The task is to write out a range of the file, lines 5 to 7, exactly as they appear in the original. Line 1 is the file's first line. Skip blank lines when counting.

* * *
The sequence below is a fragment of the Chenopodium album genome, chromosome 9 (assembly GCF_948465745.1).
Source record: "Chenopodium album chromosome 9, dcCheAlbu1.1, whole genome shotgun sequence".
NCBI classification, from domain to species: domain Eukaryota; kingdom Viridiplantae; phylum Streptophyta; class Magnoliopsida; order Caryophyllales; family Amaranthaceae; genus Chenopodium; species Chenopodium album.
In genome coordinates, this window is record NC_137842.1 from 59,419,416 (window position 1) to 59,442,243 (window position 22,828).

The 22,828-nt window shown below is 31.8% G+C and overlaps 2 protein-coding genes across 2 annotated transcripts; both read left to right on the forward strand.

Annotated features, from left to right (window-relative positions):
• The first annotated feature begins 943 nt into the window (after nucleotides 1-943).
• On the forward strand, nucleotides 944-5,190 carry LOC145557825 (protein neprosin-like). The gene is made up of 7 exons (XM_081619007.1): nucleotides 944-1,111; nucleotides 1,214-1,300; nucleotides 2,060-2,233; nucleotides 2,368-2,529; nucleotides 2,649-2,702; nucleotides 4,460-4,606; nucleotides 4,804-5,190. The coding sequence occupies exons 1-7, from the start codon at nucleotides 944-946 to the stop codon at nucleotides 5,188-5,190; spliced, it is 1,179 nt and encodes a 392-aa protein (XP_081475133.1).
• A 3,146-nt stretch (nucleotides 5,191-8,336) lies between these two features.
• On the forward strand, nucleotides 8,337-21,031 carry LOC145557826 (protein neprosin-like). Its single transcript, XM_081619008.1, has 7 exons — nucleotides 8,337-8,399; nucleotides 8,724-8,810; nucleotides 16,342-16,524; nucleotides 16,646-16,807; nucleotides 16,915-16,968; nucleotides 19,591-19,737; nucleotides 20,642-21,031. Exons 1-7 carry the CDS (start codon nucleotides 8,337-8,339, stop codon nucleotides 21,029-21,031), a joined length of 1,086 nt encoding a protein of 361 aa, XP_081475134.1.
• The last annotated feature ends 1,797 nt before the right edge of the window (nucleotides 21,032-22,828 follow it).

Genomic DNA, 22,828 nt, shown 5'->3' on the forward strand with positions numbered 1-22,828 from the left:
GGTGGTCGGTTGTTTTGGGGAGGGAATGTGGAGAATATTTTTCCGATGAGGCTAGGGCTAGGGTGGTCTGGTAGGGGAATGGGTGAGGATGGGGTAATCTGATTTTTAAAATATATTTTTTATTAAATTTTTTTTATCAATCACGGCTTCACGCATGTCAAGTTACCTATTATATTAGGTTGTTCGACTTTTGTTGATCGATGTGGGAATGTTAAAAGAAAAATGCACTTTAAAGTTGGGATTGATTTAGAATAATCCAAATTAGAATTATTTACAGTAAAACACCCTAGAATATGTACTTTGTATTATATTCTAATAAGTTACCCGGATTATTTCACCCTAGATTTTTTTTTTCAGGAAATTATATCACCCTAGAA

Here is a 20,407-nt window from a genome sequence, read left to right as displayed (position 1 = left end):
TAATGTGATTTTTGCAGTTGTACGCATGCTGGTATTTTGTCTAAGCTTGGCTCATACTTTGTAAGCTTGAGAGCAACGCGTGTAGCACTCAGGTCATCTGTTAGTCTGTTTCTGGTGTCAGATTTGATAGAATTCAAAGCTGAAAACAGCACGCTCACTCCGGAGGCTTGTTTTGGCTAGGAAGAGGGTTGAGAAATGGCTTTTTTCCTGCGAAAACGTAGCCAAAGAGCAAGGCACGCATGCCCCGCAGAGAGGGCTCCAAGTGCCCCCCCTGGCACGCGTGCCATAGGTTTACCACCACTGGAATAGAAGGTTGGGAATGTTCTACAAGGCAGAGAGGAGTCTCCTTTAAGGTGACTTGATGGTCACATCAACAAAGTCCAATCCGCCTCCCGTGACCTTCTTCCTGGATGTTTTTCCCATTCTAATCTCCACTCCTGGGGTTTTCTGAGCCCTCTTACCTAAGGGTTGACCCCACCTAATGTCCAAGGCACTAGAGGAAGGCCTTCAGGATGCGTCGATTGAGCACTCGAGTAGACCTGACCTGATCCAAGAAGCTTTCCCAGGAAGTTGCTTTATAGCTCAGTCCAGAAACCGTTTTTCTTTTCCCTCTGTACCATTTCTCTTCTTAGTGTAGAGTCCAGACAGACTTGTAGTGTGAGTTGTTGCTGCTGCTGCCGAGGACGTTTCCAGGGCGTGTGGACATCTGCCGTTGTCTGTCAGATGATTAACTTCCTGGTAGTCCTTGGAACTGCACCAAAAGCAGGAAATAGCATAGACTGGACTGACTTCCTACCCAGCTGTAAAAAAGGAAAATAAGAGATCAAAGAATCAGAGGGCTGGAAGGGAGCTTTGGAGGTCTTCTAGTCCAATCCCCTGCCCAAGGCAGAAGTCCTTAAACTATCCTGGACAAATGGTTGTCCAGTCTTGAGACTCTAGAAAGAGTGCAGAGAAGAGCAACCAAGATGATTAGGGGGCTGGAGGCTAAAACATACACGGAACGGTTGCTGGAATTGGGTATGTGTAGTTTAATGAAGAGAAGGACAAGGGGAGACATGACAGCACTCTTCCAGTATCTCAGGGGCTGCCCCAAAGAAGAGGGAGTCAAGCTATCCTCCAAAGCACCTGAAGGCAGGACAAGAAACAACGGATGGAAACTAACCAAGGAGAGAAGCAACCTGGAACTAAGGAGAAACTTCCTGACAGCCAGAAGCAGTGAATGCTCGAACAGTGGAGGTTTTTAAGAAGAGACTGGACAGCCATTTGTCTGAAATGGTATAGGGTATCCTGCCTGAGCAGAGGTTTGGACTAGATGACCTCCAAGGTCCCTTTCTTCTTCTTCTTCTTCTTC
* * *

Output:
The 22,828-nt window shown below is 31.8% G+C and overlaps 2 protein-coding genes across 2 annotated transcripts; both read left to right on the forward strand.

Annotated features, from left to right (window-relative positions):
• The first annotated feature begins 943 nt into the window (after nucleotides 1-943).